A significant figure in architectural history belongs to Philadelphia, but unlike other noteworthy names, hers has largely been overlooked. A new exhibition seeks to correct that omission and restore the legacy of Minerva Parker Nichols (1862-1949), the first woman to establish an independent architectural practice in the United States.
“Our first impulse was the creation of an archive in the absence of one,” explained William Whitaker, curator of the Architectural Archives at the University of Pennsylvania, joining with architectural historian and Hidden City contributor Molly Lester, archivist Heather Isbell Schumacher, and photographer Elizabeth Felicella to create Minerva Parker Nichols: The Search for a Forgotten Architect.
During the eight years she worked in Philadelphia–with an office at 14 South Broad Street– Nichols was prolific and well-known in the field. Her body of work focused primarily on individual residential commissions, though she also designed at least two speculative projects for railroad suburbs, the occasional factory or other commercial building, and women’s clubhouses for the New Century Clubs of Philadelphia and Wilmington. Although ultimately not built, an important commission was the Queen Isabella Pavilion at the World’s Columbian Exposition in Chicago in 1893.
Nichols’s work was documented in the trade press, including dozens of issues of the Philadelphia Real Estate Record and Builders Guide. She also produced her own coverage, writing in several women’s publications, including a column in The Homemaker magazine.
“I think she did earn a lot of respect from colleagues. The record shows positive quotes from builders and the trade press,” said Molly Lester, Associate Director of the Urban Heritage Project at the University of Pennsylvania’s Stuart Weitzman School of Design. “She received a great deal of respect because she had many satisfied clients.”
So the question remains: Why is Nichols relatively unknown today? “I have overlapping theories,” said Lester, who has been researching Nichols’s life and work for over a decade. “Her work was mostly residential, with fewer high profile buildings to point to. No university claims her. And she never joined the American Institute of Architects. All those factors, and the seeming brevity of her career, combine to eliminate her profile.”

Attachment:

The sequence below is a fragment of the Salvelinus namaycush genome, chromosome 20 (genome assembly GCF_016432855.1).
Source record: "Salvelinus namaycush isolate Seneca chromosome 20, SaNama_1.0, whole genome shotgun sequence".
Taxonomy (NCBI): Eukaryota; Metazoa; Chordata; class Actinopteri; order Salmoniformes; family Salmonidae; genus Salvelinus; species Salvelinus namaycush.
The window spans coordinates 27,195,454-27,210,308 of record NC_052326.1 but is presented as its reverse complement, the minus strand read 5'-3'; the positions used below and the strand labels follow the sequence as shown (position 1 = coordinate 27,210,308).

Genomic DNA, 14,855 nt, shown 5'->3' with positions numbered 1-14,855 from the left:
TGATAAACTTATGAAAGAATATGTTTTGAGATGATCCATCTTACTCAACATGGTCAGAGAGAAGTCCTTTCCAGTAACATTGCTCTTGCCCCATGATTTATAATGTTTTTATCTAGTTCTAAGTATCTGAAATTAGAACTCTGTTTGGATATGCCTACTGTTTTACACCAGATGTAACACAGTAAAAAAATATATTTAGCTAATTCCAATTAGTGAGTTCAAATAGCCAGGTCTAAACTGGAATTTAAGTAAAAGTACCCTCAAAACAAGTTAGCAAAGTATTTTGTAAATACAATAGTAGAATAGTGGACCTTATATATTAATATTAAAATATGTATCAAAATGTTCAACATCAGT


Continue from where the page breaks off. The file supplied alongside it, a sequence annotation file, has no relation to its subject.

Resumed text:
Designing the exhibit became a treasure hunt of sorts. According to Lester, they began with the items in the Architectural Archives, plus a handful of drawings that Nichols had donated to Radcliffe College’s Schlesinger Library. A wealth of material, including drawings, period photographs, and personal items were loaned by Nichols’s great-granddaughter. “It’s a really rich and rare opportunity that they’ve kept so much,” noted Lester.
At the outset, they were aware of a handful of projects that Minerva completed in her first few years of practice, but an article in the but an article in the Philadelphia Real Estate Record and Builders Guide one year after she’d established her practice credited her with 24. “It was utterly gratifying to try to leave no stone unturned,” recalled Whitaker. “We had to make the list of what she built. Sometimes it took a lot of time and research, and sometimes we just stumbled upon them, training your eye to see characteristic aspects of her work.”
For exteriors, Nichols favored the Shingle and Colonial Revival styles that were popular in the late Victorian era. It’s with interiors where a distinctive character appears. “She’s thinking about the plan of the house and the domestic space, the daily routines,” said Whitaker. “How to make them pleasant and flow together, along with the movement of sunlight through the house.” “She wanted to make sure women could advocate for what they wanted in a home,” agreed Lester.
Another item in the exhibition that demonstrates how Nichols intertwined her roles as both an architect and a woman is one of Lester’s favorites. “I’m drawn to the baby book,” she said. “When I flipped through it and saw photos of buildings alongside those of her children, I found it so rich because it illustrates how she was nurturing multiple things at that time.”
Augmenting the period materials in the exhibition are a series of photographs shot on film by Felicella of exteriors and interiors of many of the extant houses designed by Nichols. This present-day documentation creates a kind of conversation with the period views, as many of the homes had been altered over time.
The story of the New Century Club of Philadelphia opens the exhibition as a sort of cautionary tale. It was built in 1891 at 124 South 12th Street, was included in the Historic American Buildings Survey (HABS), and added to the Philadelphia Register of Historic Places in 1965. On display are correspondences concerning the waning, aging membership of the club, the deterioration of the building, and the decision to demolish it in 1973. “We framed the exhibit as how buildings are lost and found,” noted Whitaker. In addition to the building being lost, it’s an example of how Nichols’s legacy was lost. When the HABS entry was digitized, the metadata with her name was not transferred.
Lester sees this exhibition as a first step in righting that wrong. “Even with all of the research we’ve done, there is still question marks and hopes that something else will turn up.”
In addition to the exhibition, the project team are planning public programs and a book to be published by Yale University Press.
Minerva Parker Nichols: The Search for a Forgotten Architect is on view now until June 17 in the Harvey & Irwin Kroiz Gallery of the Architectural Archives at the University of Pennsylvania. See exhibition details here: https://www.design.upenn.edu/events/minerva-parker-nichols-search-forgotten-architect